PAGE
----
We have tried to shield our children from fear, disappointment, shock and all the other negative emotions associated with having a medically fragile child. Usually, we are successful. We have always tried to treat it as "normal" and "OK." As a result, both girls think it is just fine to get your milk through a tube. Sabrina will frequently try to hook Catherine's feeding tube into her belly button.
They have both given their stuffed animals pretend IV's and will frequently be seen using masking tape to check a Barbie doll's blood pressure. This is their reality and so it is part of their pretend play.
However, this last surgery has been different because both girls have a heightened awareness and understanding of what is happening. Sabrina helped me pack all of her stuff to go spend a week at Grandpa's. She understood that Catherine would be in the hospital for surgery, although I am not sure if she understood what the surgery was for. Catherine was (and is) well aware of what the surgery was for (she says she will get a te-te tube and a poo-poo tube).
When Catherine came back from the hospital, we had to give her colon irrigations once a day. She also has a catheter bag for now. She currently has two tubes coming out of her abdomen, in addition to her G-tube. The openings are new, so they are still healing. They are bloody and have mucus coming out of them. Her te-te tube looks like there is hamburger meat coming out of it. (Hopefully this will improve with time!)
On last Saturday evening we did the first colon irrigation. Robby and I had never done it before, so we were nervous about how to do it. Catherine sits on the potty while we push 8 ounces of saline into her colon through a new tube. She has to hold her shirt up high so we can see what is happening. While we were pushing it, we kept asking Catherine if it hurt, if she could feel it going in, etc.
Sabrina walked into the bathroom, because we were all in there. She saw the new tubes, with the yucky bloody openings, for the first time. We probably had uneasy, scared looks on our faces.
I turned to look at Sabrina. Her mouth was gaping, her eyes were wide open, and she was staring straight at her sister's tummy. She was totally silent. For the first time ever I saw fear in her face. She had no idea what was happening and had such a look of worry. We had to comfort her and show her the new tubes.
After that first colon irrigation, we are much more comfortable doing it. She has to sit on the potty for 20-30 minutes. We give her the laptop on a desk so she can watch a DVD or play some computer games. Sabrina sits on a stool next to her and also plays on my laptop.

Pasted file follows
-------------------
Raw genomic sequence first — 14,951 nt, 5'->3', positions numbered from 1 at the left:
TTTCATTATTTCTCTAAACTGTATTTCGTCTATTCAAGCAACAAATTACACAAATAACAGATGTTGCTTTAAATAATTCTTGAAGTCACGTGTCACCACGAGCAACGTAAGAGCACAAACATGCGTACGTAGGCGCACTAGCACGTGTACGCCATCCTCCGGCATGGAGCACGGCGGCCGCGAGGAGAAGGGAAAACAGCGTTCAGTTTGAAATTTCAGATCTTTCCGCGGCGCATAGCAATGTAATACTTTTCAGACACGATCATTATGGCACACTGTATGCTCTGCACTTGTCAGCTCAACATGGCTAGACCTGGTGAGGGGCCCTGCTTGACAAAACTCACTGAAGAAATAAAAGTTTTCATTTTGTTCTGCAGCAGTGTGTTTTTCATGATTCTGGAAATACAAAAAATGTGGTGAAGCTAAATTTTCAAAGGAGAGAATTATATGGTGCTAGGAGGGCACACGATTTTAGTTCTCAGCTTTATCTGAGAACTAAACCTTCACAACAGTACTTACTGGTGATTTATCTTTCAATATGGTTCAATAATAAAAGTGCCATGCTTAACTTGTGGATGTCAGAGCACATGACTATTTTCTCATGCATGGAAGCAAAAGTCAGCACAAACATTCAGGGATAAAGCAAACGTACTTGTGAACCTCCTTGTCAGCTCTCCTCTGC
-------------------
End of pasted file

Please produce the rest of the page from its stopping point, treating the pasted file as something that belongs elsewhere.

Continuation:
On Monday evening, I was in the office at my desk while they were in the bathroom. Sabrina came running down the hall, full speed, screaming "My sissy needs help!" She has never done that before. So, I ran down the hall to he bathroom. Catherine threw up a little, probably because she was straining during her colon irrigation. She was fine, but it was unusual.
Again, I hated that Sabrina was afraid for her sister. I was proud of her that she ran to me to get help when she thought her sister needed help. That was a mature reaction and I praised her for it. But again, I was so sad that Sabrina had experienced fear.
On Tuesday Catherine spiked a fever and was so sickly that I decided to take her to the ER. Robby was still at work. I called a neighbor to watch Sabrina, but she did not answer. So, on the way out of the neighborhood, I stopped at a neighbor's house. I knocked on the door and begged her to watch Sabrina for what I thought would be 2-3 hours. Sabrina had never stayed at their house and really did not know their kids well. We had seen them at the pool during the summer, but this was essentially dropping Sabrina off at a stranger's house (to her, I knew the mother pretty well). My neighbor said OK, so I got Sabrina out of the car. I told her she would stay here for a few hours while I went to the hospital with Catherine. She asked why and I told her we just needed to go.
Sabrina is quite compliant and easy-going, so she just walked into my neighbor's house. I wonder what she was thinking. Was she worried about her big sister? Did she understand that this was serious? Did she think I was just dumping her off at some one's house? Did she think she was less important than her sister?
Things have settled down since we returned from the hospital after this second stay, so we are trying to act like everything is normal. I am also trying to give Sabrina lots of attention so she feels loved. It is so hard to balance all of this and it is is frequent prayer of mine that Robby and I balance everything (these are not listed in any particular order):
Catherine's medical needs
Catherine's non-medical needs
daily maintenance of self, house, etc.
service to others efforts
social time with friends, family